SPOILER ALERT ( as always )

Interstellar is a widely disputed film, with true sci-fi fans loving it, and realists hating it.

And this also depends on what lens you are viewing Interstellar through. For entertainment value I thought it was pretty good. As a work of storytelling, however, I thought that it was superb. And as a science-fiction movie, I thought it was brilliant. But as a film I thought it had some problems that took it just below being perfect. Although some of this does have to do with my bias going into the film. I knew that it was obviously a sci-fi film, depicting space travel and other fictional events. However as there seem to be two different types of sci-fi, the realistic and unrealistic, this was where I was thrown. What started out as a gritty and realistic sci-fi, through the course of its 2 hour and 49-minute runtime gradually became an unrealistic sci-fi with moments where I found myself almost cringing.

Hence my problems with the film.

CRAFTSMANSHIP: Interstellar is a superbly crafted film. The sound design, the visual effects, the set design, the practical effects, and almost everything else involved in the production are top notch. As an example of a well-crafted work in the medium of film, Interstellar is a masterpiece.

CINEMATOGRAPHY: The cinematography takes strong cues from Stanley Kubrick’s 2001: A Space Odyssey, but still feels genuinely Nolan-esque with its faded palette and flesh tones. It also has a certain vibe of Americana to it that lends to it’s post-apocalyptic tone. However, unlike the large quantity of artistic shots in Nolan’s Inception, the cinematography here is more practical, showing us the reality that these characters are living and mostly passing up on the sprinkles. It does contain some really spectacular visuals though, including a mind-blowing wave sequence on another planet, a scientifically accurate portrayal of a black hole & wormhole, and some dazzling planetary footage.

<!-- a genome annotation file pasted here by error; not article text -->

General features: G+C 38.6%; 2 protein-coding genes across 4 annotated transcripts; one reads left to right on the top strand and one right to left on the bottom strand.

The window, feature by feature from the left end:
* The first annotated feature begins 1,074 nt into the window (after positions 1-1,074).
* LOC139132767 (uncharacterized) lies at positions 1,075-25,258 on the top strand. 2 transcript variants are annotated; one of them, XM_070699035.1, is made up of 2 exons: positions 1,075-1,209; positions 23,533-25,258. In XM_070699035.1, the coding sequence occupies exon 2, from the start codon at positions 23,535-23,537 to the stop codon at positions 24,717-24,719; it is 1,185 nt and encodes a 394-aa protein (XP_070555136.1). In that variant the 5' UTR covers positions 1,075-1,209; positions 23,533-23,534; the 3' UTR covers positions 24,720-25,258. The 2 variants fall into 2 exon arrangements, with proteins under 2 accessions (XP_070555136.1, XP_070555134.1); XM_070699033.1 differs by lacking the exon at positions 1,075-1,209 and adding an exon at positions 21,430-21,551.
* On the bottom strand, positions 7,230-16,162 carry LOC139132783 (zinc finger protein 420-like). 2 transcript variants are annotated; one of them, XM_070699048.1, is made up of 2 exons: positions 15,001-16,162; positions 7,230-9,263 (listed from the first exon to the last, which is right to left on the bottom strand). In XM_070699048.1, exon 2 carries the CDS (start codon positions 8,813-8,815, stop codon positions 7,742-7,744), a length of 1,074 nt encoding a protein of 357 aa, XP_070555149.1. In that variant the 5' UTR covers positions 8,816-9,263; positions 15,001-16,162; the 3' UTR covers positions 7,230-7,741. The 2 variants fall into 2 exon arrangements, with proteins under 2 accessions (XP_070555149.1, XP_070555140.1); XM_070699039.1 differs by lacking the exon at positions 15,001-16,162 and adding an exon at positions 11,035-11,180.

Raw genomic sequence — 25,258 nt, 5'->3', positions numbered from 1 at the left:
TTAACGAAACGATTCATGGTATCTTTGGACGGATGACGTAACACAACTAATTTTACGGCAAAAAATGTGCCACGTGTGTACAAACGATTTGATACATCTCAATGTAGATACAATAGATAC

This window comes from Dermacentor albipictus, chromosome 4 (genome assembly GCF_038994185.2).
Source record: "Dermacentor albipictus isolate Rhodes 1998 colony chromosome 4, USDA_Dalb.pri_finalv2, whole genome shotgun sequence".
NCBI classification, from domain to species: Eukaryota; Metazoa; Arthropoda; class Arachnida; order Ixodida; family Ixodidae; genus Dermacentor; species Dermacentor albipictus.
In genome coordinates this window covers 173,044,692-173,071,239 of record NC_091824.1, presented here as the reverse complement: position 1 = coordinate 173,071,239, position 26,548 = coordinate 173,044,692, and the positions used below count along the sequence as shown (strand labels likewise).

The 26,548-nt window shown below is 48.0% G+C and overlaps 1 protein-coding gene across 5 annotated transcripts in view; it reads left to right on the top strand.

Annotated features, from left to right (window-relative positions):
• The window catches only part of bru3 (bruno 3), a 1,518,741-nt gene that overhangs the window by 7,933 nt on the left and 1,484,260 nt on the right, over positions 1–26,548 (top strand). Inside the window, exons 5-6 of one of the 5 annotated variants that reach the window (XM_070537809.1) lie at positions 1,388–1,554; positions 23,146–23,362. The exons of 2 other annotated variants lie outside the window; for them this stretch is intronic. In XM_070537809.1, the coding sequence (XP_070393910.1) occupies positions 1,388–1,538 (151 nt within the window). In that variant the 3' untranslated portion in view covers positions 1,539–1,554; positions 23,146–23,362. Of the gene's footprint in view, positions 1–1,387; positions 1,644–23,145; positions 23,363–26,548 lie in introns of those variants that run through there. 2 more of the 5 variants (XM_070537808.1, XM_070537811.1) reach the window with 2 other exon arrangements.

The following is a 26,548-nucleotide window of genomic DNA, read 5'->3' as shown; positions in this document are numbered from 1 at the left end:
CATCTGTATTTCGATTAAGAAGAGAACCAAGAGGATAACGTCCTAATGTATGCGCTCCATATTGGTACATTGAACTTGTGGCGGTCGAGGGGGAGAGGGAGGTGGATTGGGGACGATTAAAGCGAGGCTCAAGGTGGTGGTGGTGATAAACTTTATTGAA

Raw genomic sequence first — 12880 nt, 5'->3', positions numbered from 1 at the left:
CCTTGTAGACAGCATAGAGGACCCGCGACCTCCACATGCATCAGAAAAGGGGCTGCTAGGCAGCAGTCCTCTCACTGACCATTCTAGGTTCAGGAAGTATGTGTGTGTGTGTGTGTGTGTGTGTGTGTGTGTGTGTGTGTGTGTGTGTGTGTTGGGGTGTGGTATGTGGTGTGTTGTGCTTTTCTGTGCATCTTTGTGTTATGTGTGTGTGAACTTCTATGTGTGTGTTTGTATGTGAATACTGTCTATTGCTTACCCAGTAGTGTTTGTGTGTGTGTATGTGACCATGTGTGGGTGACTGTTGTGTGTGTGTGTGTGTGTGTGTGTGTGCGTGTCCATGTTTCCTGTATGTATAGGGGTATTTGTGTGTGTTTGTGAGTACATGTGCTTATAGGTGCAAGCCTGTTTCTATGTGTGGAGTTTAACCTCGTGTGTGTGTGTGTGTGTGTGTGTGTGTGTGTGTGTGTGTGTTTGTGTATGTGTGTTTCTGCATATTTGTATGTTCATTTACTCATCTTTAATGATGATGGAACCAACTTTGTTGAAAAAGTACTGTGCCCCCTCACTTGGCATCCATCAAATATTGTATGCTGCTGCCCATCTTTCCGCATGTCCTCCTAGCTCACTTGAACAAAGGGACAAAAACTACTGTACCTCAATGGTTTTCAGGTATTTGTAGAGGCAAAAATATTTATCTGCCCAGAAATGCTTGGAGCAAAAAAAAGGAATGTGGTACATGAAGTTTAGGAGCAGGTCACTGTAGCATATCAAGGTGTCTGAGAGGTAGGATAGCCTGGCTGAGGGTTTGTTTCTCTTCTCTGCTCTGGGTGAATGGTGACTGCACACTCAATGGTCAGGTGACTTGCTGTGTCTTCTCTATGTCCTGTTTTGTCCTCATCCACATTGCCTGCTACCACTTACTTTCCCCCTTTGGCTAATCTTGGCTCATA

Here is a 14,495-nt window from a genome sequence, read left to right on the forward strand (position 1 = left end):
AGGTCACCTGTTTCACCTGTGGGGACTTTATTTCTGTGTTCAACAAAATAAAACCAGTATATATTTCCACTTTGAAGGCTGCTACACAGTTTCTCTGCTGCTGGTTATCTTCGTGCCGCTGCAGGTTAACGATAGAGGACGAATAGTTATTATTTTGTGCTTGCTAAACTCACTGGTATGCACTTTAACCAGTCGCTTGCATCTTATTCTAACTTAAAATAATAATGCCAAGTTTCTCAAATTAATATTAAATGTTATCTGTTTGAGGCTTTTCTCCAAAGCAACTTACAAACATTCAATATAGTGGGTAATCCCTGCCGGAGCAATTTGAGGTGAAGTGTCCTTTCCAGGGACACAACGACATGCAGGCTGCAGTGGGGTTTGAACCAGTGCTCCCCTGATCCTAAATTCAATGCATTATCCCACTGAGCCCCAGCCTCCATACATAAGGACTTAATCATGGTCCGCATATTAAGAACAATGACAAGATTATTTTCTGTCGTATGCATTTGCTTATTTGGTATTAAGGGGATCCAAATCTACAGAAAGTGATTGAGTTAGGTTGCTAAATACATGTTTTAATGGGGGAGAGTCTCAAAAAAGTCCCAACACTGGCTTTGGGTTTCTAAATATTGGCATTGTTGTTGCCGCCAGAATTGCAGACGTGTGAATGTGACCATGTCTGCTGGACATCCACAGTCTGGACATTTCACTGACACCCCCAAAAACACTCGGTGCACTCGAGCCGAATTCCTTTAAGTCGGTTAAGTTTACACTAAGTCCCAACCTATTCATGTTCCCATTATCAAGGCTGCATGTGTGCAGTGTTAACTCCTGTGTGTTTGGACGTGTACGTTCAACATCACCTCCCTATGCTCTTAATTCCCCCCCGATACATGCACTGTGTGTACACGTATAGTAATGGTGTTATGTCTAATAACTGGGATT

PERFORMANCES: Partly in thanks to the writing, Interstellar sets the canvas for some truly moving performances delivered by McConaughey and the cast. Everyone is convincing in their roles and gets the job done with flying colors. At a particularly affecting scene, McConaughey’s character must watch 20 years of video messages sent from his children while he is away in space. The earnestness with which he portrays the scene is utterly believable and engrossing.

WRITING: The writing of Interstellar may be its greatest contradiction; some of it perfectly conceived, and other parts shaky in their foundation. The dialogue is for the most part sufficient and convincing. However, there are certainly several scenes and lines throughout the film that were a little too contrived and they did not feel natural like the rest of it. The pacing of the scenes is slow for the first hour – but this is not your average action flick. It is not even your average sci-fi movie. It is more accurately a human drama dressed in the clothes of science fiction.

Once the movie gets going the pace picks up and charges right along, delivering during one particular moment what might have been one of the most intense sequences I’ve ever been through in a movie theater. The kind where your knuckles are white, gripping the chair as if your fate is tied to that of the characters in this fictional world, grasping against all hope for a shot at returning back to Earth from the faraway galaxy they find themselves in.